1. Get our electricity production off fossil fuels (shift to renewables)
  2. Shift transport and as much energy use as possible to clean electricity
  3. Efficiency improvements
  4. Everything else. including scaling back mining and damaging agricultural practices, while turning to long-standing, regenerative practice

Scientists, leaders, and UNEP say we have just three years to limit turn emissions onto a sharp, long-term decline, which is also why former UNFCCC Chair Christiana Figueres and others are pursuing Mission 2020.  The head of UNEP Erik Solheim & Chief Scientist Jacqueline McGlade reported on the emissions gap, saying:

We must take urgent action. If we don’t, we will mourn the loss of biodiversity and natural resources. We will regret the economic fallout. Most of all, we will grieve over the avoidable human tragedy; the growing numbers of climate refugees hit by hunger, poverty, illness and conflict will be a constant reminder of our failure to deliver…This is our wake-up call…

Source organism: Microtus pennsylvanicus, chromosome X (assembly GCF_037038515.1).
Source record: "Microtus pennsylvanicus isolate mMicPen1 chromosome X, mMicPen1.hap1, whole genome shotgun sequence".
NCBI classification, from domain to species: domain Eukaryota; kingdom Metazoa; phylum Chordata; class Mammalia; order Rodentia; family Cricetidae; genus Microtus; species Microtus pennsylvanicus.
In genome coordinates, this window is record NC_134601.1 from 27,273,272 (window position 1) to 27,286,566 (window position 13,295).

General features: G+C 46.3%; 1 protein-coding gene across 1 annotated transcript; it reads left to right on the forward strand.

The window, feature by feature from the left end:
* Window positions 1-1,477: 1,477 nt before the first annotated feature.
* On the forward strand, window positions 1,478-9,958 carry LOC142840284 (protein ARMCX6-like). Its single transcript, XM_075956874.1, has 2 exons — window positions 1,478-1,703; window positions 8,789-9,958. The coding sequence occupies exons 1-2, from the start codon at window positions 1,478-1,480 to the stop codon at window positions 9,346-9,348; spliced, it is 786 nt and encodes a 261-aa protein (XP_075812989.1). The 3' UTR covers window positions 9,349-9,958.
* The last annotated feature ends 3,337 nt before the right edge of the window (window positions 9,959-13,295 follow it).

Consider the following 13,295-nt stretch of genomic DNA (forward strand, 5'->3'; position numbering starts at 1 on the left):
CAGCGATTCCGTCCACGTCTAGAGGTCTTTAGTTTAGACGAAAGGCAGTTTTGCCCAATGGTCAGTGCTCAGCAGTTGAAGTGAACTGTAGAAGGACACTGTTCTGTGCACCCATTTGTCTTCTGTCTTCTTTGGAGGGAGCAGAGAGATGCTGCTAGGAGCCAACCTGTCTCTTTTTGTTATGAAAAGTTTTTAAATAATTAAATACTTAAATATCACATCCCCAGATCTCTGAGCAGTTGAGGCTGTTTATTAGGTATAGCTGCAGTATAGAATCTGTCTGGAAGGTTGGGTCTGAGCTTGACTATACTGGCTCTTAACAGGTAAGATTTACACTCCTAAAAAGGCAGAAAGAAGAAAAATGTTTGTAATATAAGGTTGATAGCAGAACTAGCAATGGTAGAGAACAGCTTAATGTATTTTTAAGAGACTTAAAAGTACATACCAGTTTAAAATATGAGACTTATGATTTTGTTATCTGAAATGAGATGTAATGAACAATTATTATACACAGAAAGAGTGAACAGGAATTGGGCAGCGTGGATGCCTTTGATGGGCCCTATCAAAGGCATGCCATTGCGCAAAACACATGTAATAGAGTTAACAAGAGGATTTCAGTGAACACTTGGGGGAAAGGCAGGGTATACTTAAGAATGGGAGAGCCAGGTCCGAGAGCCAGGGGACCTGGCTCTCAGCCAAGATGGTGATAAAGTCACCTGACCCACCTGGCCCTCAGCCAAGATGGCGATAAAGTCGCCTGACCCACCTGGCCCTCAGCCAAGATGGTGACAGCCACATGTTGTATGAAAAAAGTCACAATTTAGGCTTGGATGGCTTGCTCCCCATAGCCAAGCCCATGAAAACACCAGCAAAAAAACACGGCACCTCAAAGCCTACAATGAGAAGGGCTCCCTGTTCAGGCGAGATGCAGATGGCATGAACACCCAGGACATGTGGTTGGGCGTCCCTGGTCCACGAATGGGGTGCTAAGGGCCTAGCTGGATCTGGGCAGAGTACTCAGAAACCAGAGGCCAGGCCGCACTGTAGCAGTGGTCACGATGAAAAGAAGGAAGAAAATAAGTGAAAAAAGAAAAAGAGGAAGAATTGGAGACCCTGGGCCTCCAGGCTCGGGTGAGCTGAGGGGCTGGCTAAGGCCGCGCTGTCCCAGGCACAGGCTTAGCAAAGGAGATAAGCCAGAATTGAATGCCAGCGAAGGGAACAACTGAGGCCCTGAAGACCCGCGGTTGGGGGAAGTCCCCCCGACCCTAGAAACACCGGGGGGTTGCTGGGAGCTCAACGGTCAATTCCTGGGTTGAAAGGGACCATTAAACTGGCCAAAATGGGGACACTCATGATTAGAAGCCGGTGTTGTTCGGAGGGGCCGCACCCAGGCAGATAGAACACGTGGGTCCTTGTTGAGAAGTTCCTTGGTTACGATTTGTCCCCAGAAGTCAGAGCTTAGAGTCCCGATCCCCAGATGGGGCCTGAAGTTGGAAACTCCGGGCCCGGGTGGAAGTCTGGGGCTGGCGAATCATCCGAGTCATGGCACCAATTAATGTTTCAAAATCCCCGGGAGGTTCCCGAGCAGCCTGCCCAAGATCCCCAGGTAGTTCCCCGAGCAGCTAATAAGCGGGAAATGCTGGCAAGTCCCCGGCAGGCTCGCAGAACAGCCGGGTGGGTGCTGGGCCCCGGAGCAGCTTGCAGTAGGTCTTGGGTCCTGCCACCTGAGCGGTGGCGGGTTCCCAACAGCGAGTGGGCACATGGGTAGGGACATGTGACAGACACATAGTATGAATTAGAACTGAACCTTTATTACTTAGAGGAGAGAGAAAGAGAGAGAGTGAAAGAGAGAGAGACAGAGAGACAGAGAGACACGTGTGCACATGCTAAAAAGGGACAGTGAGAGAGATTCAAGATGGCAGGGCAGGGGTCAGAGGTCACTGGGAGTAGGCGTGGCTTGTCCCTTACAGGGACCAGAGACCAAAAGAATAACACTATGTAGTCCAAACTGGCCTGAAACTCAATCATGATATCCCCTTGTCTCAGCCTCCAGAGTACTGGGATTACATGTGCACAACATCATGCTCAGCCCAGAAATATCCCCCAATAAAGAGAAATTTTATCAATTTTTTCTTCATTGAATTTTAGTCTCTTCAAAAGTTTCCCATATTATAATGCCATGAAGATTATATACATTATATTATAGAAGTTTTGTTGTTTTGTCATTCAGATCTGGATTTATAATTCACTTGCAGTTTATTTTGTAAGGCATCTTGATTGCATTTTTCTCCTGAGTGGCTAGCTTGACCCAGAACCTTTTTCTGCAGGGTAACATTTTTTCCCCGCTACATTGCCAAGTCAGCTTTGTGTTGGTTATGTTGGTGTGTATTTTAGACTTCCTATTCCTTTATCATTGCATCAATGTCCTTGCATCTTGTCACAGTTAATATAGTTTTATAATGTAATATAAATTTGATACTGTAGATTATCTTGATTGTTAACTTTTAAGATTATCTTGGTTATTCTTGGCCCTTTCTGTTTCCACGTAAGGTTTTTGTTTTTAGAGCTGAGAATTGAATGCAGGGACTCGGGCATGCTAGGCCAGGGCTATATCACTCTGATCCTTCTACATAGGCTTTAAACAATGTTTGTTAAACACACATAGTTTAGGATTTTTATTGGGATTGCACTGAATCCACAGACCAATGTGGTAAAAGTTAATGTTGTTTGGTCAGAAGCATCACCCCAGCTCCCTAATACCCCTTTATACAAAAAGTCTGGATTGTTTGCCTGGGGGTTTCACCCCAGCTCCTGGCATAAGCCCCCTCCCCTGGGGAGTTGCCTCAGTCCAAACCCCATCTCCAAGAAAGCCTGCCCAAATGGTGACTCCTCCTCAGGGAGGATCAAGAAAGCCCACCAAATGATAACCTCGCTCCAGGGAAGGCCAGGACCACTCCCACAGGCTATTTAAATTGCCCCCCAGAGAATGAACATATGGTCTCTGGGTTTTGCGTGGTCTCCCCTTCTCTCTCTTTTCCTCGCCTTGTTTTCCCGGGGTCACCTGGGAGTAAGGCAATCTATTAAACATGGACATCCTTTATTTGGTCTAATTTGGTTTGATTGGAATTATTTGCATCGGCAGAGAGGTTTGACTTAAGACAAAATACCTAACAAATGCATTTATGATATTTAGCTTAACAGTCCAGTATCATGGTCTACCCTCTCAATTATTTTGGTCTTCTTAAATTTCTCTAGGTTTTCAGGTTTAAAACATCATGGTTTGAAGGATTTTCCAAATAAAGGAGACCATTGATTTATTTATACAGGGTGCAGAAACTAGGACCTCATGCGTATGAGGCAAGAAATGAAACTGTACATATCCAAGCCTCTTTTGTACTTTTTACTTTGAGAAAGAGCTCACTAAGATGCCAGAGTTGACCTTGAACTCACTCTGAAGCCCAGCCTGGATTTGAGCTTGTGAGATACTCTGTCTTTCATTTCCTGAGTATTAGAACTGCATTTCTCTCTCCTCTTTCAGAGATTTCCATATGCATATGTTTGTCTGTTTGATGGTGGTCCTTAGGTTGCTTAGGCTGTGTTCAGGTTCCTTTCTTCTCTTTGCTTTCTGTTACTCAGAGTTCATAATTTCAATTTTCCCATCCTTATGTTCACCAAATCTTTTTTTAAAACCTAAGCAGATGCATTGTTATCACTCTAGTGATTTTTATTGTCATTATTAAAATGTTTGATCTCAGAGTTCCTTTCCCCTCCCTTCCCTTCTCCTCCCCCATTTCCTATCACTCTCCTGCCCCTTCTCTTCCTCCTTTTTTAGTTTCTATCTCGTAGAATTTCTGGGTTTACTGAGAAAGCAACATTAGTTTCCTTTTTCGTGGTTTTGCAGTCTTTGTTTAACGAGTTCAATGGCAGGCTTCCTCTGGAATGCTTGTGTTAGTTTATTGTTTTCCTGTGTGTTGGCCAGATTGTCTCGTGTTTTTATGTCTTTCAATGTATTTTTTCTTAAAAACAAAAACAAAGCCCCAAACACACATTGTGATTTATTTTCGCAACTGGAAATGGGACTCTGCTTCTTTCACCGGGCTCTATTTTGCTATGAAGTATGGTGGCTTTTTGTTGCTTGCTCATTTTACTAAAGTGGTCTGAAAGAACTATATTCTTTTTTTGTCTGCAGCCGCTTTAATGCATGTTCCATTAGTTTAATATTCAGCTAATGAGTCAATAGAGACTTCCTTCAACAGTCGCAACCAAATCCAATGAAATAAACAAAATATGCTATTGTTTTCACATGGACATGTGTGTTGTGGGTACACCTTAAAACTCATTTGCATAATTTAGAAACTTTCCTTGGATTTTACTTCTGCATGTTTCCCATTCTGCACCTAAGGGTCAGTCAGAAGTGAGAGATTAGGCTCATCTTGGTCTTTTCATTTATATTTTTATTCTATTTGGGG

As Figueres has said: “Right now, 60 million people are displaced worldwide, the highest ever seen in recorded history.” And “we will be seeing 100-300 million displaced in their own area or outside and that will be difficult if not impossible to manage” if we don’t turn around now, with climate change and our use of fossil fuels.  “We’ll be condemning the 1 billion still in extreme poverty to perpetual, extreme poverty. The impacts of climate change will grow exponentially both in intensity and in frequency, and that requires investing very scarce resources into rebuilding very basic, scarce infrastructure that then won’t get to devote that to health, education, and well-being.”  We must get off fossil fuels: “Not only would we avert the worst impacts of climate, we would be able to give energy access to 1.3 billion around the world mostly in extreme poverty, improve health worldwide especially in cities, increase food security and create many new jobs. This is a moral responsibility that we all share. That moral responsibility, how are we going to ensure that it is achieved before it is too late for the most vulnerable? We need to align our moral compass…we need to be clear that fossil fuels kill.”  In contrast, we know that renewable energy brings life, health and employment opportunities, though change is never easy or automatic.  We shouldn’t make it more difficult than it has to be by caving to special interests devoted to private profit.